Rebecca Rodman began playing the cello as a child in Terra Linda, played with the Marine Youth Orchestra, studied classical music in college, and is now a member of the Santa Rosa and Oakland Symphonies.
All is well and good. But being a successful classical musician was not enough for her. Rodman wanted to rip, just like the worst rock guitarists do.
“I wanted to let my hair down and do something completely different from the classic,” she says.
So, 11 years ago, she and her guitarist husband, Jason Eckel, formed a band, which they called Dirty Cello (dirtycello.com).
“I’ve always thought of classical music as a well-played cello, and I didn’t want it to be like that,” she says.
They began by experimenting with rock, blues, jazz, bluegrass, Irish music, Eastern European music, a little bit of everything.
“We didn’t know what we wanted,” she recalls. “We wanted to see what we wanted to play.”
To gain experience and exposure, they performed anywhere they could, often for free, but not always. A coffee shop was paying them in pastries. They may not have been making any money at first, but they were building a fan base. Within a few months, they had become famous enough to sell the Throckmorton Theater in Mill Valley.
“People wanted to hear something different, and Dirty Cello is definitely that,” Rodman says. “If you want to listen to your favorite guitar songs being played on the cello, this is a very unique experience.”
The rock band that a cellist faces isn’t inaudible, but you can count it on your fingers. And there’s more to Dirty Cello than the novelty of a cellist rocking Jimi Hendrix, Led Zeppelin, or the Rolling Stones. Rodman has built a reputation as a committed and energetic live performer.
“Anyone who was in the audience when Dirty Cello took the stage knows that something unique happens when cellist Rebecca Rodman and the group come face to face with fans who live, breathe (and shout and scream),” reads a review in Strings magazine.
Over the past decade, Dirty Cello has released six albums and toured the United States and around the world, performing in Italy, Spain, England, Belgium, France, Israel, China and Iceland, where she once played in a silo used to process herring.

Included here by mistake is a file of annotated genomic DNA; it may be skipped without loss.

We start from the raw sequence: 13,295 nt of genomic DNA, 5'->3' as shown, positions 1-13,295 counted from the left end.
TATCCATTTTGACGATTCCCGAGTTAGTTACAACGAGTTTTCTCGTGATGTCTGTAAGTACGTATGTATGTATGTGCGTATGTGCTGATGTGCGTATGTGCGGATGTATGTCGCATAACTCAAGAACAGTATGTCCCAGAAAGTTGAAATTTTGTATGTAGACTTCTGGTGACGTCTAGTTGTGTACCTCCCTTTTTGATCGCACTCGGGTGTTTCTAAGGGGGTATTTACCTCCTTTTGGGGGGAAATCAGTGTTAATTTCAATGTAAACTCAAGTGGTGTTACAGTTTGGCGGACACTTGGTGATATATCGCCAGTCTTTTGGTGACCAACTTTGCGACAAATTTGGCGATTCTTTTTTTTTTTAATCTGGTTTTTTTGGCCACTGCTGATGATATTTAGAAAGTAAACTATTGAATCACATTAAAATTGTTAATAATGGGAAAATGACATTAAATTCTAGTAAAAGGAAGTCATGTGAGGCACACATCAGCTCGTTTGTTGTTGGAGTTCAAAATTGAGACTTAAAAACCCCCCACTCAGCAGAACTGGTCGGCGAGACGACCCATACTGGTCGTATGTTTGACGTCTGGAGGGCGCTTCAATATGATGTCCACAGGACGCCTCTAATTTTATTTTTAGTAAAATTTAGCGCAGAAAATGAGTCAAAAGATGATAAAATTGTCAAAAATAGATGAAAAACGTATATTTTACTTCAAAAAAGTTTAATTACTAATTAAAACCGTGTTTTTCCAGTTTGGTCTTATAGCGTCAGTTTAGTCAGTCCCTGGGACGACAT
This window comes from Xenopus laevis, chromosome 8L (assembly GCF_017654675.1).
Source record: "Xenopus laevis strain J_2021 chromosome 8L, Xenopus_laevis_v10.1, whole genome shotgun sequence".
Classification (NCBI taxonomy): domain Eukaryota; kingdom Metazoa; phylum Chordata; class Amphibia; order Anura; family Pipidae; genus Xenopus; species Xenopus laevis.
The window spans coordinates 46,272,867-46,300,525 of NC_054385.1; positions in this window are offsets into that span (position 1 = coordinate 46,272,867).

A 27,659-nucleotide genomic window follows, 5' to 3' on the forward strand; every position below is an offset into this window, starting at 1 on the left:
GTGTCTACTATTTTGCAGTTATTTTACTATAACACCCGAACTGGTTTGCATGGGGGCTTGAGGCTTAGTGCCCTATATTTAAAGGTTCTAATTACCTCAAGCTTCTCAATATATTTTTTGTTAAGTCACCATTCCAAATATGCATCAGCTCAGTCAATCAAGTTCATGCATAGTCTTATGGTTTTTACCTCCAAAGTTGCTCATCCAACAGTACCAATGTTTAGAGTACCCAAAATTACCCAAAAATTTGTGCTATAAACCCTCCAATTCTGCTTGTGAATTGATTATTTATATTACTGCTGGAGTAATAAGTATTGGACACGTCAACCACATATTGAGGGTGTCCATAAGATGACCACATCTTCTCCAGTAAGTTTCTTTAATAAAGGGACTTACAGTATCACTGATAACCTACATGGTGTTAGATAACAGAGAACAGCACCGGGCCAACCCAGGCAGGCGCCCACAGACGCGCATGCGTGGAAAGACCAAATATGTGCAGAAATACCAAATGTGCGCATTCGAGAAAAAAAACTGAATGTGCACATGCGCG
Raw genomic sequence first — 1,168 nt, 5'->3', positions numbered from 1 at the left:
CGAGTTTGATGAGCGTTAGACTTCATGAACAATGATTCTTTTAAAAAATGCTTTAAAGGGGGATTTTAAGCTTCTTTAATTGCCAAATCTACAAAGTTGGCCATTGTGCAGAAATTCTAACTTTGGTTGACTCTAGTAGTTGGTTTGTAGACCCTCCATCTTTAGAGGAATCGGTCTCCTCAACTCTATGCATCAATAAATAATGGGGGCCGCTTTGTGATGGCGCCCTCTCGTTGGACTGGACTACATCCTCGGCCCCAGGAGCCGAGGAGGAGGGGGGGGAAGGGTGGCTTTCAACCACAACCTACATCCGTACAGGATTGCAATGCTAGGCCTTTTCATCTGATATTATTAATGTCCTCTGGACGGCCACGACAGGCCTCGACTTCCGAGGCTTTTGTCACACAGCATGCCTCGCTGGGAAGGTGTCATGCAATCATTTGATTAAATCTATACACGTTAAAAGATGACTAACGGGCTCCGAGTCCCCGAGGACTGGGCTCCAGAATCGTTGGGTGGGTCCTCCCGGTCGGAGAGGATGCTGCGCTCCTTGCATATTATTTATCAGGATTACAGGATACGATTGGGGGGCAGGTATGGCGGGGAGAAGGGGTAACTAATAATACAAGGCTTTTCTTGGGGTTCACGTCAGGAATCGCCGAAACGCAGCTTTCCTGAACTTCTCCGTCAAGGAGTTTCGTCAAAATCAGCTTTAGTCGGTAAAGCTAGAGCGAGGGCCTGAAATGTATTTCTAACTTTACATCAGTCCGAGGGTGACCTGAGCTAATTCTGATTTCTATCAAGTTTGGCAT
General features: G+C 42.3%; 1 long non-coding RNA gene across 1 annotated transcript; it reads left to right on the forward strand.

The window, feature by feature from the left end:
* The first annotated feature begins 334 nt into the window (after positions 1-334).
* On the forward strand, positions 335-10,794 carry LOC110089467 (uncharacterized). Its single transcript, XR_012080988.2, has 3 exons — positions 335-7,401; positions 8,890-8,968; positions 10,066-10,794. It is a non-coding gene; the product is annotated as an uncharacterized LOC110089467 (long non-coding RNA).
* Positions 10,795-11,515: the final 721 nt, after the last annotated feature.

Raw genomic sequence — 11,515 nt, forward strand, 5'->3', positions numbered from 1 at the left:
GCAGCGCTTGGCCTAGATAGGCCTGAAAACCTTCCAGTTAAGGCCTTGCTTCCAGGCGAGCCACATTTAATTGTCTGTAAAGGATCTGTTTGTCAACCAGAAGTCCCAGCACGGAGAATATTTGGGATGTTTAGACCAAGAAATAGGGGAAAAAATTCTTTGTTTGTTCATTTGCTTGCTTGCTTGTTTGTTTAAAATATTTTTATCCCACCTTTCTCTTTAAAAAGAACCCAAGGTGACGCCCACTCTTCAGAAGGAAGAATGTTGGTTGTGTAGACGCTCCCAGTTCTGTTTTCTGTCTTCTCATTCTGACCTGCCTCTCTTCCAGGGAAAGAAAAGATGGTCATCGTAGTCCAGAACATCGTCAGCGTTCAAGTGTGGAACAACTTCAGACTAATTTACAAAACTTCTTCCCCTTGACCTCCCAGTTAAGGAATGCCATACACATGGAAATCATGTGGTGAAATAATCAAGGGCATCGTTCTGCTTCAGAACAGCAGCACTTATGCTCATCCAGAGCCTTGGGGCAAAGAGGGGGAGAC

Couple Novato and five-piece Dirty Cello play a rare concert in his hometown at 7 p.m. Friday, and the outdoor Sunset Series begins at Rancho Nicasio.
“Our philosophy is still that we rarely turn down an offer and the weirder the better,” Rodman says.
This was especially true during the worst days of the pandemic. With gigs few and far between, Dirty Cello was able to secure a reservation for an outdoor concert at a nudist resort near Santa Cruz.
“You can socialize and everyone was very respectful and kept their masks — nothing else,” Rodman recalls. “We kept our clothes, but found the whole experience beyond distracting, especially when they brought in our hula hoops.”
At one point, Rodman and Eckel got so desperate for a performance that they asked the Auckland Zoo if they could come and play for their captive audience.
“I couldn’t believe they actually said yes,” she says. “So we gave a performance to all the animals that didn’t really care about us.”
With the exception of a small green Amazon parrot named Brook (short for Broccoli) who traded with the band on the blues. The cross-species crowding video went viral and was featured in the local TV news.
Now that Dirty Cello is touring again, Roudman and Eckl hit the road every weekend with the same enthusiasm that initially inspired them to replace classical music with classic rock.
“It’s funny because people think what we do is work,” she says. “But when you’re on stage and you feel the energy of the crowd and you smile and smile, it’s not work, it’s just happiness. And that’s what we love.”
Contact Paul Liberatore at [email protected]
if you go
what or what: dirty cello
When: 7 pm on Friday
where: Rancho Necasio, 1 Old Rancheria Rd, Necasio